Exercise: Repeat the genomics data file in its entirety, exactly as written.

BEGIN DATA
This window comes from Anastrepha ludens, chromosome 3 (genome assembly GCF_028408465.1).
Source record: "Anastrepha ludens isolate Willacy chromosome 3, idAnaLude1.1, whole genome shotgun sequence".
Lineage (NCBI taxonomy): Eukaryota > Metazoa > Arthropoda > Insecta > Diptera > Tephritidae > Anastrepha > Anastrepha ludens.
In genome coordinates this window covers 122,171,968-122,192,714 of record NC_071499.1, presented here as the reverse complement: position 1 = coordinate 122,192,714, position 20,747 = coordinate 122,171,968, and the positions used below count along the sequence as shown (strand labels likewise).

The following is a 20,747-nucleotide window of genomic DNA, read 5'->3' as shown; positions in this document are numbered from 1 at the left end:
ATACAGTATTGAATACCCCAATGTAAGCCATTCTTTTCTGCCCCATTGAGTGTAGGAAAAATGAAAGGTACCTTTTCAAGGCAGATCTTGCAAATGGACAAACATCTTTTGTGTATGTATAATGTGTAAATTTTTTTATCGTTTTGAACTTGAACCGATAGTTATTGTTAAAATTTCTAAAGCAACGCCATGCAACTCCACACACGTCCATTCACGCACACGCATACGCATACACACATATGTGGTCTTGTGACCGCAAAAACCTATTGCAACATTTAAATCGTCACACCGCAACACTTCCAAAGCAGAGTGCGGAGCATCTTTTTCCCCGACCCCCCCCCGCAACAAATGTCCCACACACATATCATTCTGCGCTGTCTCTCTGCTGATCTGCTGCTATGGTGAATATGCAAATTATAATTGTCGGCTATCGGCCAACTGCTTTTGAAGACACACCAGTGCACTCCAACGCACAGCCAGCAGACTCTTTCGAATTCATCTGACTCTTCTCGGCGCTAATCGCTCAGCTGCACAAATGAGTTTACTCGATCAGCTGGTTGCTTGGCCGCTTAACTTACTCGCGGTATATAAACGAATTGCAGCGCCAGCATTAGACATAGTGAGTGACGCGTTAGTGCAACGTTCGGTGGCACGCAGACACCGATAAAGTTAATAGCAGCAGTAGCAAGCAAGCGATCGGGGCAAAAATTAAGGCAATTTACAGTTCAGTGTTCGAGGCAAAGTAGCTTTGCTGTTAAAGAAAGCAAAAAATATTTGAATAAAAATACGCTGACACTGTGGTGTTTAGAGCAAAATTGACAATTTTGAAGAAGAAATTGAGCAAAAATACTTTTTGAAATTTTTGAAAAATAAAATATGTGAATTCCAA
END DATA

This window comes from Anastrepha ludens, chromosome 3 (genome assembly GCF_028408465.1).
Source record: "Anastrepha ludens isolate Willacy chromosome 3, idAnaLude1.1, whole genome shotgun sequence".
Lineage (NCBI taxonomy): Eukaryota > Metazoa > Arthropoda > Insecta > Diptera > Tephritidae > Anastrepha > Anastrepha ludens.
In genome coordinates this window covers 122,171,968-122,192,714 of record NC_071499.1, presented here as the reverse complement: position 1 = coordinate 122,192,714, position 20,747 = coordinate 122,171,968, and the positions used below count along the sequence as shown (strand labels likewise).

The following is a 20,747-nucleotide window of genomic DNA, read 5'->3' as shown; positions in this document are numbered from 1 at the left end:
ATACAGTATTGAATACCCCAATGTAAGCCATTCTTTTCTGCCCCATTGAGTGTAGGAAAAATGAAAGGTACCTTTTCAAGGCAGATCTTGCAAATGGACAAACATCTTTTGTGTATGTATAATGTGTAAATTTTTTTATCGTTTTGAACTTGAACCGATAGTTATTGTTAAAATTTCTAAAGCAACGCCATGCAACTCCACACACGTCCATTCACGCACACGCATACGCATACACACATATGTGGTCTTGTGACCGCAAAAACCTATTGCAACATTTAAATCGTCACACCGCAACACTTCCAAAGCAGAGTGCGGAGCATCTTTTTCCCCGACCCCCCCCCGCAACAAATGTCCCACACACATATCATTCTGCGCTGTCTCTCTGCTGATCTGCTGCTATGGTGAATATGCAAATTATAATTGTCGGCTATCGGCCAACTGCTTTTGAAGACACACCAGTGCACTCCAACGCACAGCCAGCAGACTCTTTCGAATTCATCTGACTCTTCTCGGCGCTAATCGCTCAGCTGCACAAATGAGTTTACTCGATCAGCTGGTTGCTTGGCCGCTTAACTTACTCGCGGTATATAAACGAATTGCAGCGCCAGCATTAGACATAGTGAGTGACGCGTTAGTGCAACGTTCGGTGGCACGCAGACACCGATAAAGTTAATAGCAGCAGTAGCAAGCAAGCGATCGGGGCAAAAATTAAGGCAATTTACAGTTCAGTGTTCGAGGCAAAGTAGCTTTGCTGTTAAAGAAAGCAAAAAATATTTGAATAAAAATACGCTGACACTGTGGTGTTTAGAGCAAAATTGACAATTTTGAAGAAGAAATTGAGCAAAAATACTTTTTGAAATTTTTGAAAAATAAAATATGTGAATTCCAA